8. Don’t assume you’re safe because you use a Mac: Didn’t I hint at this on number 5 and 6? It’s true, Mac users are less “targeted” than Windows users, but they’re not immune. The truth is there are fewer Macs out there, so they present a smaller target, so hackers are less likely to attack them. But as they grow in popularity then get targeted more and more. Popular public opinion has it that Macs are invulnerable to viruses. This isn’t true. As a matter of fact, Apple has started to include some malware protection in their latest operating system, but it only protects users from two attack forms. There are currently several hundred attacks out there that specifically target Apple computers. The true number may be larger, but since so few Mac users use anti-maleware protection software, it’s hard to tell what the actual figure is.
  9. Beware of email messages from social networks: Email addresses can be “spoofed” by hackers, so you can’t assume a message from Facebook or Twitter is really from those sites. Don’t open attachments you’re not expecting, and be wary of clicking on links that request you “update your account.” And if you do click, and you arrive at a page that asks you to log in, DON’T.  You could be delivering your personal account info into the hasnds of a hacker. Instead, always access your favorite sites directly by “typing” the URL or web address into your browser or clicking in with your Bookmarks or Favorites.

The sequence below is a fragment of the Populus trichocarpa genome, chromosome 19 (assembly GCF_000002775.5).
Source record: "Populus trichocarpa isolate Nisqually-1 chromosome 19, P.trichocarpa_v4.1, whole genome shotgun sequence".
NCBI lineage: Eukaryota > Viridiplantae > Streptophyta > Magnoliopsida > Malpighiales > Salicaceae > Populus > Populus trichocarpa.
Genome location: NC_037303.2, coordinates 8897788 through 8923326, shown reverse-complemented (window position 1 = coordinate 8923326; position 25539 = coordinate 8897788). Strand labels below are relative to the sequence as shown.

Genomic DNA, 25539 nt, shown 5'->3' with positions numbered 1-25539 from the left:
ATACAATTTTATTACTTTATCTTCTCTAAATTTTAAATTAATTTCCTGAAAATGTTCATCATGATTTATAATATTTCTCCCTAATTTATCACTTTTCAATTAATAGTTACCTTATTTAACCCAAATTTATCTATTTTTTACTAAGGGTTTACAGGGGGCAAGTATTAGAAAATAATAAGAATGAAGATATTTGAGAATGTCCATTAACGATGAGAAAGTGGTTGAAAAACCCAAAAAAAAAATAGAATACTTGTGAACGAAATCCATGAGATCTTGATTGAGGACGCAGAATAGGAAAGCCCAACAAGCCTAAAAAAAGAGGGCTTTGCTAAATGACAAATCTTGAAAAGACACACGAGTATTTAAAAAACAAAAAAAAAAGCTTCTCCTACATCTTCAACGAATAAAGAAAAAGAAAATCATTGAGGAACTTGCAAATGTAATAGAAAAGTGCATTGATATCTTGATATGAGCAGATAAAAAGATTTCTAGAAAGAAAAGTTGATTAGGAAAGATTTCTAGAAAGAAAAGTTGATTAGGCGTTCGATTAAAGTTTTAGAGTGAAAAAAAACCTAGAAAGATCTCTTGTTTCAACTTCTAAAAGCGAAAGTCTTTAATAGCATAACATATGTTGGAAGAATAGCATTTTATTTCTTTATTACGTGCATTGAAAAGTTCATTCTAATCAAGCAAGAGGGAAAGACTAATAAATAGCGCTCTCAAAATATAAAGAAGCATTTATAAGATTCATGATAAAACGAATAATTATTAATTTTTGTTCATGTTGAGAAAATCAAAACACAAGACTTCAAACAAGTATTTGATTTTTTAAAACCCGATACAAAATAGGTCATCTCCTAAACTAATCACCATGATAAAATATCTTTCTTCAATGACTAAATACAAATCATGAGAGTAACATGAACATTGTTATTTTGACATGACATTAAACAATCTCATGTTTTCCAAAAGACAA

As I mentioned before. many of these practices are the same ones you should already be following from earlier risks. Hackers tend to elaborate on pre-existing schemes and attack forms, and so you should elaborate on pre-exisiting safe practices.

So always keep your computer and browser up-to-date, and don’t open attachments. PLUS don’t assume your friend has been playing it safe either.  How often do we talk with friends about updating somputers and anti-virus programs? Not often, right?

But we should because malware hackers are getting trickier, and know they are seeking to use the trusted identities of our friends on Facebook and Twitter, to lull us into a false sense of safety. So use caution when friends send or provide links. Specially if it is out of the ordinary for them. After all, the risks aren’t on Facebook and Twitter, but in the sites they link to.